July to reveal if the worst is behind us or if the real pain is yet to come.
Increasing concerns with respect to the spread of Covid-19 saw equity markets erase their month-to-date gains during the past week. Over recent days, we have witnessed a steady trend higher with respect to infections in many US states and there is now clear evidence of an acceleration in several large states, including Texas, Florida, Arizona and California.
In hindsight, it appears that the rush to re-open the economy before bringing the contagion under control means that infection rates on a national level are now passing the prior peak in April. This is leading to speculation that restrictions on activity will need to be re-imposed, notwithstanding the message to the contrary which continues to come from the White House.
Indeed, the decision by several states in the northeast to require travellers from states in the ‘hot zone’ to observe a two-week quarantine on arrival is a stark reminder of this. Back in April, it was Florida which led the way on restricting travel from New York; in this way, we are seeing something of a role reversal taking place.
Broadly speaking, it has also been interesting to observe the differing attitudes towards the virus in traditionally ‘red’ versus ‘blue’ states, with one poll suggesting that 63% of Democrats are worried by the virus compared to just 33% of Republican voters. In the former grouping, the prevailing attitude appears to be that fear is exaggerated, with the number of infections partly the result of increased testing.
There is also a sense that the average age of those being identified with the virus is falling, demonstrating differing patterns of behaviour between those in lower versus high-risk groups. With death rates low, therapeutic treatments improving and a vaccine on the way, this seems to have created a narrative that locking down does more harm than good and “y’all should calm down and carry on”.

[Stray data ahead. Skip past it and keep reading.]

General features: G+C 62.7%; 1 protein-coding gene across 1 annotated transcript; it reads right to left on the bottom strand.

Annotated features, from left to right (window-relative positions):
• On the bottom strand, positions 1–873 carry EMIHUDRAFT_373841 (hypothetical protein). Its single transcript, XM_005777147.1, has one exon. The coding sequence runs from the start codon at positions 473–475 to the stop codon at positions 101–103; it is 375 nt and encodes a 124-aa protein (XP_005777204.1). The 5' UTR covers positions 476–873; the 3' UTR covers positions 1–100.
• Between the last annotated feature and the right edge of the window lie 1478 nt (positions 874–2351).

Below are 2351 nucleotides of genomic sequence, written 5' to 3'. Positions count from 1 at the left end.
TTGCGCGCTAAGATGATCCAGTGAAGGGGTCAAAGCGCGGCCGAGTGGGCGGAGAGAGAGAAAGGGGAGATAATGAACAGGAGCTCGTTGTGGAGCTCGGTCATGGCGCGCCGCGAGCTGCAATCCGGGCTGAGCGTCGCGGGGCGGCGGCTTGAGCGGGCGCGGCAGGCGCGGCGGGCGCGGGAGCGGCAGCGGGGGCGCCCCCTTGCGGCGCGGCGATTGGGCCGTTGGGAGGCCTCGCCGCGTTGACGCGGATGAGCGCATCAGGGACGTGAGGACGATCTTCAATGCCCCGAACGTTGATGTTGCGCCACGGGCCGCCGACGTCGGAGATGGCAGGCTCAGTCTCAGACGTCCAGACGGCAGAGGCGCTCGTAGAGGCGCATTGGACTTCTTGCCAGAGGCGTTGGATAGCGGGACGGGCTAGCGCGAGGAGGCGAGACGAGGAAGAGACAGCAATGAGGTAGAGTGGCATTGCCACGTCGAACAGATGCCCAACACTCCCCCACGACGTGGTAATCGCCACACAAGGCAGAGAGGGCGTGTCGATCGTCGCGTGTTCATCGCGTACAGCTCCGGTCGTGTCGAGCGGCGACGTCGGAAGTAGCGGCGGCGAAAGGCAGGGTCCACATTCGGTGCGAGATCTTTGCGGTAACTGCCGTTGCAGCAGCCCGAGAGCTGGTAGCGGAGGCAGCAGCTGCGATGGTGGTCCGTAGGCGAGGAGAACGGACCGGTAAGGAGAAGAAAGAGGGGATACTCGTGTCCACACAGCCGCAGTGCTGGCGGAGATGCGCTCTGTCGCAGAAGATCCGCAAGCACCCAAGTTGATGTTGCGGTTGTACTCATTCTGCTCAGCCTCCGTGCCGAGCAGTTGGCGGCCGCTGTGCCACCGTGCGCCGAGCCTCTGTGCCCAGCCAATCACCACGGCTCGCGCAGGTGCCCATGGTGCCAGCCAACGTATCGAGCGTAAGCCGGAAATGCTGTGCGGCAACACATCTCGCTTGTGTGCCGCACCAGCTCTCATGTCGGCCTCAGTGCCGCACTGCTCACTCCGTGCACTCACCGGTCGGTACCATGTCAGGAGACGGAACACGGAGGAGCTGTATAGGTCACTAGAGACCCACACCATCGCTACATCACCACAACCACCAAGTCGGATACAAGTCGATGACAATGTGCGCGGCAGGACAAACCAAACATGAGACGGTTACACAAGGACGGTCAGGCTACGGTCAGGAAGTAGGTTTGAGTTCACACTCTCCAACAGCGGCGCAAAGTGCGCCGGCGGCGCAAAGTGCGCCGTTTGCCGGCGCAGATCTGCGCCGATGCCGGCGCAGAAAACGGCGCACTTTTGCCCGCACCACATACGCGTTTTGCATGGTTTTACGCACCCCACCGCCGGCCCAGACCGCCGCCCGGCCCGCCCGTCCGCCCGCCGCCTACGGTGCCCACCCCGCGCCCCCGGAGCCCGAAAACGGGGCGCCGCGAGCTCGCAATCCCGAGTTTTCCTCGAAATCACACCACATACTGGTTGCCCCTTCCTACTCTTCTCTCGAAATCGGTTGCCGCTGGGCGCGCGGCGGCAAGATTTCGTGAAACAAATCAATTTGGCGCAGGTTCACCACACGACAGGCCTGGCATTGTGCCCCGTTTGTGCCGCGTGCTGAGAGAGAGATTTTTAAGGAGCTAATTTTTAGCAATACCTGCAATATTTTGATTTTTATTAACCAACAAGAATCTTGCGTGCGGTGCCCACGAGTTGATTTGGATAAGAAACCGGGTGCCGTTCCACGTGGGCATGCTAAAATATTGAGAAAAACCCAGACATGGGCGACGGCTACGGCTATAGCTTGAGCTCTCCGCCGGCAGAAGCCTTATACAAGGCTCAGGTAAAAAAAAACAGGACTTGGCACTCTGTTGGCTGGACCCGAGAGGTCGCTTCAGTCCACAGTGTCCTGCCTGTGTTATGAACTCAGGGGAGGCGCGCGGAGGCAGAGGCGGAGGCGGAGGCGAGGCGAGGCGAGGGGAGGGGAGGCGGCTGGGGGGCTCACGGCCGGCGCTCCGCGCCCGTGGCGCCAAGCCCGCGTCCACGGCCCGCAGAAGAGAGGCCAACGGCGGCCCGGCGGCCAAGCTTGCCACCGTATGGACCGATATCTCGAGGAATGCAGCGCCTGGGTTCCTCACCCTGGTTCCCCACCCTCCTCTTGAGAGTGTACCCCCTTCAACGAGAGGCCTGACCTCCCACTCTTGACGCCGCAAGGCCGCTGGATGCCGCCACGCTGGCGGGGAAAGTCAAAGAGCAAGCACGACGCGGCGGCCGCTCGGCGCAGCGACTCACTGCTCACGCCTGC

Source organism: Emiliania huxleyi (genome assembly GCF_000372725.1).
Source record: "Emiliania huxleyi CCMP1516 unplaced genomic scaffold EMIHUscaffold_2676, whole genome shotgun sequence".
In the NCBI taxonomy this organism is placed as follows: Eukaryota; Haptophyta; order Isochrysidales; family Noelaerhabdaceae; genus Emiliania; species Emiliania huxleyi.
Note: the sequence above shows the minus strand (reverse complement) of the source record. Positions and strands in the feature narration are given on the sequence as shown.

However, the fact that hospital admission rates are rising rapidly and spare ICU capacity is being depleted appears to represent a major flaw in this line of thinking.
Could masks shield the economy?
Arguably, what really matters to financial markets is whether this will end up meaning a fresh wave of lockdowns are imposed, given the seeming strength of opposition.
In answering this, we have tended to think that lockdown becomes a necessary step if it appears that the health system is at the point of becoming overwhelmed – as we saw in TV pictures from China, Italy and Spain earlier in the year.
Analysis highlights how rates of infection are falling in states where wearing face masks has been made mandatory and is rising rapidly where it has not. Consequently, one wonders whether it may be possible to combat the rise in infections and hospitalisations through increased mask wearing and some low-level measures, such as restricting large gatherings and the like, without needing to take more draconian steps to shutter the economy.
It seems that we may see the answer to this question played out in places like Texas, Florida and Arizona over the course of the next few weeks and the outcome here may be important in terms of defining the investment landscape for much of the remainder of the year.
Hopes for H2 hang in the balance
If the muddle-through approach is seen to work, then fears with respect to a second wave of infections may start to fade and it is possible to imagine risk appetite continuing to strengthen in the second half of the year against the backdrop of highly accommodative fiscal and monetary policies. However, should this strategy fail, then it seems highly likely that the prospects of growth and investor confidence are destined to take a hit.
In our assessment, markets may already have adopted an overly constructive forecast for the second half of the year based on several data series bouncing from their lows.
This week’s bounce in PMI data raised hopes of a ‘V’ shaped recovery in some quarters, yet the reality is that these data points only really seem to be giving a message that things were no worse in June than they were the month before.